Thanks much

I don’t think I’d enjoy this at all. Even leaving aside the problem that you need to get really good voice actors for this to work, and that’ll increase the cost of your game by a factor of infinity, voice acting will just make the game even more static – because unless you’re writing to be heard rather than read (and you’d better be damn good at it), the player will just wind up drumming his/her fingers waiting for the dialogue to finish.

I’m thinking of poor Life Flashes By, a game I was eagerly awaiting, a game that I set aside an evening for when I had a lull in the end-of-term madness, and a game that I’ve currently abandoned less than a third of the way through, which is how far I got in that one evening. I kept wanting a skip button to hammer to get through the dialogue faster. It just seems like it was written to be read, not heard, and I’m not sure you can write dialogue that’ll work both ways. (I like this game because the chunks are much shorter. So is the game – maybe I just have a short attention span.)

I may be an outlier here; other people seem to love podcasts, and I hate the idea that people expect me to listen to them talk for ten minutes when in two minutes I could read the same thing. But it seems to me that if you’re writing IF you’re interested in the written word.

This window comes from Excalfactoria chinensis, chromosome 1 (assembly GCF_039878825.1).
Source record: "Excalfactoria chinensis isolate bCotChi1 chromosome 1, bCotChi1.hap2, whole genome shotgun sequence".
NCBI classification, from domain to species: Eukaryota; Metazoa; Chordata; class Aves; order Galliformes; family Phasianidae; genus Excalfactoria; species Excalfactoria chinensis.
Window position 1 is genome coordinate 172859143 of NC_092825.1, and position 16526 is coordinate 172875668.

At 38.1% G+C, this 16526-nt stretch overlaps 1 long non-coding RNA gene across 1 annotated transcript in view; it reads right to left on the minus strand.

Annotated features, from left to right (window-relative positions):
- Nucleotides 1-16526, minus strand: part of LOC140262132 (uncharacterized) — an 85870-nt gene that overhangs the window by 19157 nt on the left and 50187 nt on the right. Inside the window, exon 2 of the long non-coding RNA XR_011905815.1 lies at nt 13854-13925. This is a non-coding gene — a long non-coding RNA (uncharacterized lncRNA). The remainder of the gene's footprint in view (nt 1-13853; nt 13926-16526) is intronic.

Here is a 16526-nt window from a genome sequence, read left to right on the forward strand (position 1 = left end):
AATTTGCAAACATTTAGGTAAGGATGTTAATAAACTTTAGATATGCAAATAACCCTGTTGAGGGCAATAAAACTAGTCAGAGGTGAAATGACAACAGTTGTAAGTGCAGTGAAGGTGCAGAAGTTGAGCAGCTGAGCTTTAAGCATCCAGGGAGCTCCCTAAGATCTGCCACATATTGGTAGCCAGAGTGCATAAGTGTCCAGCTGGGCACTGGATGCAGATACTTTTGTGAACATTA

Also, voice-acted dialogue doesn’t give you anything to do when you’re not getting the voice-acted dialogue, so I don’t think it even solves the problem that’s presented here. I think a more promising way to give the player something ongoing of interest would be to use some background music, like in Digital: A Love Story (or every non-textual game ever), or some atmospheric non-plot critical visuals; which Alabaster does, but you could have something to watch. Or am I just proposing putting a screensaver behind your IF?

And some of us on the thread don’t buy in, either :slight_smile: As I said above, I love good IF. I play IF daily, almost without exception. I dislike bad IF, and play it as seldom as possible. Most IF happens to be bad; this is neither unusual nor unexpected nor at all limited to IF as compared to other forms. Fortunately, bad IF is usually pretty easy to spot (in the first thousand or two words of play, if not much sooner) and good IF is often very replayable, thus keeping me happily in my IF habit :slight_smile:

A wise notion.

Or clicking past it, if the game permits it.

Right now I’ve finally gotten around to playing Elder Scrolls IV: Oblivion. One of the “improvements” over Elder Scrolls III: Morrowind is that all that NPC chatterboxing has voice-acting (and animated heads) where the prior game had only text. This amused me the first three or four conversations, but ever since then I’m just impatiently clicking through it, interrupting the voice acting to get on with it. I read a heck of a lot faster than the speed of speech, and the acting, while competent, simply isn’t compelling enough to sit there and listen to every line.

So for my gaming experience, that’s a lot of expense and time wasted.